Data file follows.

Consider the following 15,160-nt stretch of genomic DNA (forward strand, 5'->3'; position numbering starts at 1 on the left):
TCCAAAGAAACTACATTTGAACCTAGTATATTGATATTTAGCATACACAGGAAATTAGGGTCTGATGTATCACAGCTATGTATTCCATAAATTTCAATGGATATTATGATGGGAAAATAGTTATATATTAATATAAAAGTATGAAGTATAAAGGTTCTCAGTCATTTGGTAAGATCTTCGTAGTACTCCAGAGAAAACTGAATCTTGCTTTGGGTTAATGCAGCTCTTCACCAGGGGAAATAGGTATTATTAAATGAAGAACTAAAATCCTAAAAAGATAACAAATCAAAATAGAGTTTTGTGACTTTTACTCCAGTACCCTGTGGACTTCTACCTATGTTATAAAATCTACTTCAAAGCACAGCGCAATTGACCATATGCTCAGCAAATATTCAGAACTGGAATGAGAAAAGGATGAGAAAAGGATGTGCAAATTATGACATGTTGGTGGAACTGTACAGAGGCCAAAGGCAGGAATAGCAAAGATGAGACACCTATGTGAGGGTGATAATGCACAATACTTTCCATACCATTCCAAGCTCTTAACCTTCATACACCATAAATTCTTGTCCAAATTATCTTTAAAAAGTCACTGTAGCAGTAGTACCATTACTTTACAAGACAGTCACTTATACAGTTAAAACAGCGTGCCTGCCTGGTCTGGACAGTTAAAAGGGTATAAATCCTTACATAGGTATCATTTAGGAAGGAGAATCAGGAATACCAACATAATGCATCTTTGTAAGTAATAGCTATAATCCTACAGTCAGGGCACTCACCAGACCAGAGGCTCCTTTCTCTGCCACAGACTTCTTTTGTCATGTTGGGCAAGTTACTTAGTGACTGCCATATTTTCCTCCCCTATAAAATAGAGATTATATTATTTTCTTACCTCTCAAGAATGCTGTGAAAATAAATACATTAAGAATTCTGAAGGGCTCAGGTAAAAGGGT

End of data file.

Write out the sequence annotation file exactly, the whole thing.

Consider the following 15,160-nt stretch of genomic DNA (forward strand, 5'->3'; position numbering starts at 1 on the left):
TCCAAAGAAACTACATTTGAACCTAGTATATTGATATTTAGCATACACAGGAAATTAGGGTCTGATGTATCACAGCTATGTATTCCATAAATTTCAATGGATATTATGATGGGAAAATAGTTATATATTAATATAAAAGTATGAAGTATAAAGGTTCTCAGTCATTTGGTAAGATCTTCGTAGTACTCCAGAGAAAACTGAATCTTGCTTTGGGTTAATGCAGCTCTTCACCAGGGGAAATAGGTATTATTAAATGAAGAACTAAAATCCTAAAAAGATAACAAATCAAAATAGAGTTTTGTGACTTTTACTCCAGTACCCTGTGGACTTCTACCTATGTTATAAAATCTACTTCAAAGCACAGCGCAATTGACCATATGCTCAGCAAATATTCAGAACTGGAATGAGAAAAGGATGAGAAAAGGATGTGCAAATTATGACATGTTGGTGGAACTGTACAGAGGCCAAAGGCAGGAATAGCAAAGATGAGACACCTATGTGAGGGTGATAATGCACAATACTTTCCATACCATTCCAAGCTCTTAACCTTCATACACCATAAATTCTTGTCCAAATTATCTTTAAAAAGTCACTGTAGCAGTAGTACCATTACTTTACAAGACAGTCACTTATACAGTTAAAACAGCGTGCCTGCCTGGTCTGGACAGTTAAAAGGGTATAAATCCTTACATAGGTATCATTTAGGAAGGAGAATCAGGAATACCAACATAATGCATCTTTGTAAGTAATAGCTATAATCCTACAGTCAGGGCACTCACCAGACCAGAGGCTCCTTTCTCTGCCACAGACTTCTTTTGTCATGTTGGGCAAGTTACTTAGTGACTGCCATATTTTCCTCCCCTATAAAATAGAGATTATATTATTTTCTTACCTCTCAAGAATGCTGTGAAAATAAATACATTAAGAATTCTGAAGGGCTCAGGTAAAAGGGT